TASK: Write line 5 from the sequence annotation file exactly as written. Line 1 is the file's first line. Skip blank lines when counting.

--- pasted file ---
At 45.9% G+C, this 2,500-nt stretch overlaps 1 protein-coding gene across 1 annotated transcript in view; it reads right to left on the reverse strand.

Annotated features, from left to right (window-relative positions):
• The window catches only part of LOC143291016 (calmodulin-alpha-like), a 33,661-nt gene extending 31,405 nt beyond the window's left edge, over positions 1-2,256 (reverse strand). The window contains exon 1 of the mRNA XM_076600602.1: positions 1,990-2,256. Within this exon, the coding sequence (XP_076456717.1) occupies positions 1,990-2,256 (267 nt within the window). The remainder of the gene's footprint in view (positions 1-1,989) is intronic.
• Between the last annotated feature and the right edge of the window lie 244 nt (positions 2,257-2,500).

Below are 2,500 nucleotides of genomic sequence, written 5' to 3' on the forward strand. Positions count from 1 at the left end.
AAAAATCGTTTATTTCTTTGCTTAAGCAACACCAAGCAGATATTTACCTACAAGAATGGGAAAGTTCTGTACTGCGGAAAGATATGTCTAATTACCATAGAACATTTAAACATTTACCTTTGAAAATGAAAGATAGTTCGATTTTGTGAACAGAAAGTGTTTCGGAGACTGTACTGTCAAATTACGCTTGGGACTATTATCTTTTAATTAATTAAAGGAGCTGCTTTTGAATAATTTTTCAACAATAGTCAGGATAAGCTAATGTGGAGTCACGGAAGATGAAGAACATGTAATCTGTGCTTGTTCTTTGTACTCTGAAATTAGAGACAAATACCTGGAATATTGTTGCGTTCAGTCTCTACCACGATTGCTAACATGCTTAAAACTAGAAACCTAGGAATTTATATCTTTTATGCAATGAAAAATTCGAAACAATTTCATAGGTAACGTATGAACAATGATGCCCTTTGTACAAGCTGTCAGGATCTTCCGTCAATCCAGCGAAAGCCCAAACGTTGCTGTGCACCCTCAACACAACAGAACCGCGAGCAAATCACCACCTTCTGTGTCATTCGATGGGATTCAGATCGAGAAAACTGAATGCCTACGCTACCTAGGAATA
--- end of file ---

Below are 2,500 nucleotides of genomic sequence, written 5' to 3' on the forward strand. Positions count from 1 at the left end.